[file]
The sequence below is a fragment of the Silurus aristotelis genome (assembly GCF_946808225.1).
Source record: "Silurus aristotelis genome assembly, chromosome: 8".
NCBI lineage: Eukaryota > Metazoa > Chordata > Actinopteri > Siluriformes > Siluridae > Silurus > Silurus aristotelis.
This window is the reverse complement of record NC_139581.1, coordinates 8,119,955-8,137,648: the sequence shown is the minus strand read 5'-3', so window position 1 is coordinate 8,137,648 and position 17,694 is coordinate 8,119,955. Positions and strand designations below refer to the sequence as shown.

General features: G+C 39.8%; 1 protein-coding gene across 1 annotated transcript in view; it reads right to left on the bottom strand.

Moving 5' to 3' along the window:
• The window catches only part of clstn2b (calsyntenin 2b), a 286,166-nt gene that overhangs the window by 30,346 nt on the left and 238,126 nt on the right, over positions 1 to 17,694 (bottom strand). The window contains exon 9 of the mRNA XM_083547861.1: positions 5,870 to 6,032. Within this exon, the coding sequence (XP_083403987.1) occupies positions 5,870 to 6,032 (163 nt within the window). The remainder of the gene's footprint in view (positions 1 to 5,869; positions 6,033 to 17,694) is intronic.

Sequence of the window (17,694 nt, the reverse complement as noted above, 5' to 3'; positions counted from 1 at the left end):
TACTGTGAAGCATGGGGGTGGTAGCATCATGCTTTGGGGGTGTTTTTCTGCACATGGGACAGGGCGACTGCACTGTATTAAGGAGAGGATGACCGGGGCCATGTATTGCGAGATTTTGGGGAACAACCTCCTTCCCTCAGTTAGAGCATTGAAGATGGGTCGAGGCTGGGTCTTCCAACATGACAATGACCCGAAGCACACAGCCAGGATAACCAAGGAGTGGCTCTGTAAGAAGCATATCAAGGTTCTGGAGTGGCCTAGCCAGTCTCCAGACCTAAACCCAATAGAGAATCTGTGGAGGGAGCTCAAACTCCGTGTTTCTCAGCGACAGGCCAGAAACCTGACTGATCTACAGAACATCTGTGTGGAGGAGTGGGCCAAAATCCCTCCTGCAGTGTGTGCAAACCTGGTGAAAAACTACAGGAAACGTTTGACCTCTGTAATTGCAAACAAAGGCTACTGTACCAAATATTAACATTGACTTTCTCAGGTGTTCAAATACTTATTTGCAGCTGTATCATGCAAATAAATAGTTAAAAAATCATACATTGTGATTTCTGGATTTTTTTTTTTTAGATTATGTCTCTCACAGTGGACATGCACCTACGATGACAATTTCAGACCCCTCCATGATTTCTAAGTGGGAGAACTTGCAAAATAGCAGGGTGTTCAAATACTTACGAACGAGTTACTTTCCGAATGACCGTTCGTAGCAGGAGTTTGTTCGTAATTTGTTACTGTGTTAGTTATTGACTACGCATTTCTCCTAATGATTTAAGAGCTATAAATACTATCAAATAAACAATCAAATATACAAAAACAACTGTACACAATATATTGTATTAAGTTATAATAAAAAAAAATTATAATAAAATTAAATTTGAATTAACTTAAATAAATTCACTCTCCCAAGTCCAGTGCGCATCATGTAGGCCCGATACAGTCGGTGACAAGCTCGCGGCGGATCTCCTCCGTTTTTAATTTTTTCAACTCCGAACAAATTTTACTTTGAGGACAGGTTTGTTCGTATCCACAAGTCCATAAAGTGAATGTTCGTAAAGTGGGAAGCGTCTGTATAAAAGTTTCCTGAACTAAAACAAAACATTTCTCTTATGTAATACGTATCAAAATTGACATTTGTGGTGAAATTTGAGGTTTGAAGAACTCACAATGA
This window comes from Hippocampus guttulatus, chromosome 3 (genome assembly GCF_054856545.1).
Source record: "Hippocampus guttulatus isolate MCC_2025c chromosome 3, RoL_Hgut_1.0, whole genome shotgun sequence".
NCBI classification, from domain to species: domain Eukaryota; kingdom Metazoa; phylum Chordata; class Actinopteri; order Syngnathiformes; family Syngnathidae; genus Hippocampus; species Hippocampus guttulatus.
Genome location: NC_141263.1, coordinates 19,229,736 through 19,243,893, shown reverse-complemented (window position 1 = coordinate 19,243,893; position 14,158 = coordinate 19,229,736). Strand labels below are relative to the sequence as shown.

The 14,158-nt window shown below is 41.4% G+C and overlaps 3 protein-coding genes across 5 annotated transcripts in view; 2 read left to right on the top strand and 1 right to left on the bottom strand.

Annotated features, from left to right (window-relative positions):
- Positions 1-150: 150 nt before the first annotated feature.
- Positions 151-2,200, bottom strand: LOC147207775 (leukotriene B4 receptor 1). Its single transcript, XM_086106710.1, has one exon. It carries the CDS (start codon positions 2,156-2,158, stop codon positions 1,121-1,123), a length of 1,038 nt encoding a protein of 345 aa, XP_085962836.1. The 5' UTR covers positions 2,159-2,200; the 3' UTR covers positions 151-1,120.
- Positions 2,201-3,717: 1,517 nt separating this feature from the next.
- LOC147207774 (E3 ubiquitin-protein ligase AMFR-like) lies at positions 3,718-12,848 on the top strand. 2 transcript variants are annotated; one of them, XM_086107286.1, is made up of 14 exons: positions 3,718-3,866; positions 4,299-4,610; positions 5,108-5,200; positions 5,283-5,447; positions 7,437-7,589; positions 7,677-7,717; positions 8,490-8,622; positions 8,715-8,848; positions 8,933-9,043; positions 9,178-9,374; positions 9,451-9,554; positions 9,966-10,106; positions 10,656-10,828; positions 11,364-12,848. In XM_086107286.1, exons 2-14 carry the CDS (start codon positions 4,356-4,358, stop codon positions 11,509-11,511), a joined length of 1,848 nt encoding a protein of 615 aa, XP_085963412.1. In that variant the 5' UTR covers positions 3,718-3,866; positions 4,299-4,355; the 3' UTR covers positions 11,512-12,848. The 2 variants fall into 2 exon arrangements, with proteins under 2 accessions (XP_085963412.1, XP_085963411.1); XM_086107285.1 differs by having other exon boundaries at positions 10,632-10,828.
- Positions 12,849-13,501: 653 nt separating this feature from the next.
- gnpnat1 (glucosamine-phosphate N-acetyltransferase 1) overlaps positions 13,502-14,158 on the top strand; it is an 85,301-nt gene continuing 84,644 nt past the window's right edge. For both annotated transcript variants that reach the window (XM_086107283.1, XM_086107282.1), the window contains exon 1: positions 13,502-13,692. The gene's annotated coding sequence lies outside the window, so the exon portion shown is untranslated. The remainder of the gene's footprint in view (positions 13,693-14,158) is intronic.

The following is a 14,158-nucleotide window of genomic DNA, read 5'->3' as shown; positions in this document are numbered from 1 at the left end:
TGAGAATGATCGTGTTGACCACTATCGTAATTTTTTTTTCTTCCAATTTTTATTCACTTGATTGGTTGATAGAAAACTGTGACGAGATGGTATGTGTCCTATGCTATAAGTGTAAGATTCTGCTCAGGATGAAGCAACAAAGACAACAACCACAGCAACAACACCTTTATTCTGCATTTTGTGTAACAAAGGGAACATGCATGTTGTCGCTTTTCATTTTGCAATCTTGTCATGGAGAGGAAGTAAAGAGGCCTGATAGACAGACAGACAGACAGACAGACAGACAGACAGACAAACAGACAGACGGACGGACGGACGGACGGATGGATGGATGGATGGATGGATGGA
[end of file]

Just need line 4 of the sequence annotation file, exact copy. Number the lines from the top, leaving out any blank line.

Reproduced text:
This window is the reverse complement of record NC_139581.1, coordinates 8,119,955-8,137,648: the sequence shown is the minus strand read 5'-3', so window position 1 is coordinate 8,137,648 and position 17,694 is coordinate 8,119,955. Positions and strand designations below refer to the sequence as shown.